About The Artist
Terry Fell was both a recording artist and songwriter of some note. An Alabama native who first embarked on a part-time musical career in his late teens made notable recordings on such labels as Four Star, X, and RCA Victor as well as smaller labels. He displayed some clever humor in his choice of both original lyrics and those of other composers that he chose to preserve on disc. In the final analysis, however, his main claim to fame derives from his authorship of the classic song "Truck Driving Man."
Born in Dora, Alabama and reared on a "farm about half-way between Jasper and Cullman," Fell traded a pet woodchuck for a guitar at age nine and after about three years found someone who could teach him a few chords. His father died about 1934 and at sixteen he decided to ride his bike to California. This did not work so well, so he sold the bicycle for $15.00 and gave it to a friend who was going to the Golden State in exchange for letting him ride along.
After varied experiences in California, including a stint in the Civilian Conservation Corps, Fell landed a full-time job as a press man at the Tru-Flex tire manufacturing plant. However, with the large migration of folks into California from Oklahoma, Texas, and other southern locales, there were numerous opportunities playing music on the side. Terry worked weekend jobs with both Merle Lindsay's Oklahoma Night Riders and Billy Hughes & the Pals of the Pecos. He made his initial recordings with Hughes' Fargo label which were leased to Memo.
One song titled "Paper Heart" he recalled as doing pretty well. This eventually led to a contract with Four Star, the upcoming independent label owned by the controversial Bill McCall. Somewhat surprisingly, Fell got along with the controversial McCall better than most of his contractees. His work with Four Star extended from 1947 into the early 1950s.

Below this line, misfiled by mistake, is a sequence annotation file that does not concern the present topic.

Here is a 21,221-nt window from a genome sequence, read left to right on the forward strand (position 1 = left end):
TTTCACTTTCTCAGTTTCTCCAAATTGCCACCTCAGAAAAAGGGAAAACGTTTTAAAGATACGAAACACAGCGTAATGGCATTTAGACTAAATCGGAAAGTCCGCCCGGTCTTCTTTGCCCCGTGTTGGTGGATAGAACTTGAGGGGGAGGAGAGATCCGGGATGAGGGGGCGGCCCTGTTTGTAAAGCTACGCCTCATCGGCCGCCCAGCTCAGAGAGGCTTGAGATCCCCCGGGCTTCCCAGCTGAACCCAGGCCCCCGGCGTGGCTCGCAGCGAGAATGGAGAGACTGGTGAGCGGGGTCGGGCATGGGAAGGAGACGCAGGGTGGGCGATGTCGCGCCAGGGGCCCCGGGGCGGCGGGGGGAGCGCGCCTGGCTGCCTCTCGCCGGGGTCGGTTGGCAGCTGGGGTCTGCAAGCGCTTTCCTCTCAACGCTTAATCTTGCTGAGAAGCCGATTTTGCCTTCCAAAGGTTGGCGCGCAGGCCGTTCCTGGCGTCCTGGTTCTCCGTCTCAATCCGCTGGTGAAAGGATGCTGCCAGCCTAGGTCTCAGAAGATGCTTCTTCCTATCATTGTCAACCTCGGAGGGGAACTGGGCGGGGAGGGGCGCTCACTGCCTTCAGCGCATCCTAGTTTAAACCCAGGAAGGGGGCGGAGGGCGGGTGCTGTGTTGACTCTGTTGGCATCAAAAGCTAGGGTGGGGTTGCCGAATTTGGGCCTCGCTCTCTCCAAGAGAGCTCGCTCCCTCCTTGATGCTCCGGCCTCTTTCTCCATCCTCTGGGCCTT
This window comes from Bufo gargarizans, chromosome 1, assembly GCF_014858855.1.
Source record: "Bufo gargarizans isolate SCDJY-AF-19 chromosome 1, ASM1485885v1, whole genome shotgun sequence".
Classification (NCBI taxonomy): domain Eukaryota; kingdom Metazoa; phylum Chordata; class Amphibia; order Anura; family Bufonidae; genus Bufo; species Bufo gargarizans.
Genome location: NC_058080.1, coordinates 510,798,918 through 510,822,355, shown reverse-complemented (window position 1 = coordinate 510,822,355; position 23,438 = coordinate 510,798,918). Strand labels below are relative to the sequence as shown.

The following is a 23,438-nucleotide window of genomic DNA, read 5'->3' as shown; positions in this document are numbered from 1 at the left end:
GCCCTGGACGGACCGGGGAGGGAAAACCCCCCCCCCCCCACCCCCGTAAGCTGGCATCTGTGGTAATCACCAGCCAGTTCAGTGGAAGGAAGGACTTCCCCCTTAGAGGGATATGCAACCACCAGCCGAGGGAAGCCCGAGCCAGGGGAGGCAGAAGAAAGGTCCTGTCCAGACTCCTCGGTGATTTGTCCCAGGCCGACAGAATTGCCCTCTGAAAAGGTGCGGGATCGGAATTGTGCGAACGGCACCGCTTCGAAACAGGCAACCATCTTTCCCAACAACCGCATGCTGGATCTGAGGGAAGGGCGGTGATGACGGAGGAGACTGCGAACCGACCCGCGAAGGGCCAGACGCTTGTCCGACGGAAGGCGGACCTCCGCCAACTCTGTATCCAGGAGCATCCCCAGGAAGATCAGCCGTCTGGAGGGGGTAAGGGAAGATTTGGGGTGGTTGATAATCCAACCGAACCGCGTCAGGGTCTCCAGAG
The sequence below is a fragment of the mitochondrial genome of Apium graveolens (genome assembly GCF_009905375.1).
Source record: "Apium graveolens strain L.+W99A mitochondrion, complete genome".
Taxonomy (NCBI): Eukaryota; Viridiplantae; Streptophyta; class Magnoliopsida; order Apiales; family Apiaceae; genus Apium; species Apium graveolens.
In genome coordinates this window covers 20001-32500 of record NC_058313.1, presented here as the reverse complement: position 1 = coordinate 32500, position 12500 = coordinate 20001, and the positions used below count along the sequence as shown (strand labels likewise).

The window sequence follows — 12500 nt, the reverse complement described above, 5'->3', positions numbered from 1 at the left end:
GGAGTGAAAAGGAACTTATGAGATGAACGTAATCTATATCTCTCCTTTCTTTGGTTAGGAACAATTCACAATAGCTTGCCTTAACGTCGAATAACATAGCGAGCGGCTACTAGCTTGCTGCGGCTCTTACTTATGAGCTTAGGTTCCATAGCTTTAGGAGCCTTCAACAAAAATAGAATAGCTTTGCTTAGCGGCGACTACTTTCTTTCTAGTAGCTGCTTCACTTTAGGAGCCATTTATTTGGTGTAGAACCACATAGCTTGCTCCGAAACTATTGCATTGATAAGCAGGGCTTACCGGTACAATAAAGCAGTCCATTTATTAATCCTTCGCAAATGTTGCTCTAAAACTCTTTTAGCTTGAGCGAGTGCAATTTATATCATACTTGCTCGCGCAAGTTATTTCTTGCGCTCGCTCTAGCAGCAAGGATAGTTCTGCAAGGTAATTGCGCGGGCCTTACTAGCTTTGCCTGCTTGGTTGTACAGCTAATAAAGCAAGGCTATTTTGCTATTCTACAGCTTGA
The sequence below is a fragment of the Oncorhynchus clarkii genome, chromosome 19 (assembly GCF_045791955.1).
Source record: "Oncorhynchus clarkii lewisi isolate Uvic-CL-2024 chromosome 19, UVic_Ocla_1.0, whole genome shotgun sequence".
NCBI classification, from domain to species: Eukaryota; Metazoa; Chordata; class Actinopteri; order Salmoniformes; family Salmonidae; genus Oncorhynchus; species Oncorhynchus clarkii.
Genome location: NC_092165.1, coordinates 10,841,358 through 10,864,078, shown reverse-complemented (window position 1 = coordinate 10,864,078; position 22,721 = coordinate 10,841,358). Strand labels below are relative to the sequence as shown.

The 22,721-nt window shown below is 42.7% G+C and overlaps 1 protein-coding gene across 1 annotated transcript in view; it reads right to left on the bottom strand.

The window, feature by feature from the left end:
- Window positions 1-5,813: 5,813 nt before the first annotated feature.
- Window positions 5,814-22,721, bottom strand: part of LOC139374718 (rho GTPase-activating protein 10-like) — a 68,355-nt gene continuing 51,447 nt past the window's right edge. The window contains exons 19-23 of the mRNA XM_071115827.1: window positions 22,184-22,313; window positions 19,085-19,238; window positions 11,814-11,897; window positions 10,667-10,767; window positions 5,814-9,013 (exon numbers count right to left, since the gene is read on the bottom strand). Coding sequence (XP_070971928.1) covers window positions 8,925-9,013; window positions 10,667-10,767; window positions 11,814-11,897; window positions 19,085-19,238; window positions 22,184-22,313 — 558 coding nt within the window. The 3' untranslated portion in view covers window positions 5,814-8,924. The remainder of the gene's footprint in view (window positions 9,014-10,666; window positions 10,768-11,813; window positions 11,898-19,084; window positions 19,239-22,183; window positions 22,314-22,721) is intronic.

As a songwriter, Terry had his songs placed with Sylvester Cross at American Music, including a number titled "Never" which did quite well for Wesley Tuttle on Capitol and was also covered by Red Foley on Decca.
This led to Fell securing a contract with RCA Victor although most of his first sides came out on their subsidiary label "X" including his only real hit "Don't Drop It," which came out as the flip side of "Truck Driving Man," the song which attained classic status. As Terry later recalled, he wrote "Truck Driving Man" during a couple of work breaks at the tire plant, taking a total of about fifteen minutes.
Other songs that were credited to Terry Fell as seen in country music publications were:
While the records were credited to "Terry Fell and the Fellers," they were not a band in any sense of the term, but regular studio musicians, sometimes in California. From mid-1955 when RCA discontinued, the X label, his further efforts through 1956 were on the RCA Victor label.
In September 1955, Billboard reported that label "X" was leaving the country music field 'temporarily.' As a result, Terry Fell moved over to the parent label, RCA Victor.
After 1962, Fell did not tour much but did make a record now and then. He worked for American Music as their Nashville representative for a time, had his own publishing company, and worked for Mary Reeves, Jim's widow.
He continued to write songs. Under the pseudonym "Brother George Underbrush" he did some songs for Lode, probably all humorous such as the one titled "All Penguins Aren't Catholic." His biggest songwriting success was a number in which he frankly admits he never wrote a word. Singer Bobby Edwards gave him one-fourth credit on a pop number "You're the Reason" on which Terry arranged and engineered. Terry Fell's own final record was a single on Scorpion, "Big Truck Stop in the Sky"/"Coffee Jim Trucker." By 1993 when Bear Family re-issued his X and RCA numbers on a compact disc, he lived in modest retirement, a circumstance that continued for another decade and more.
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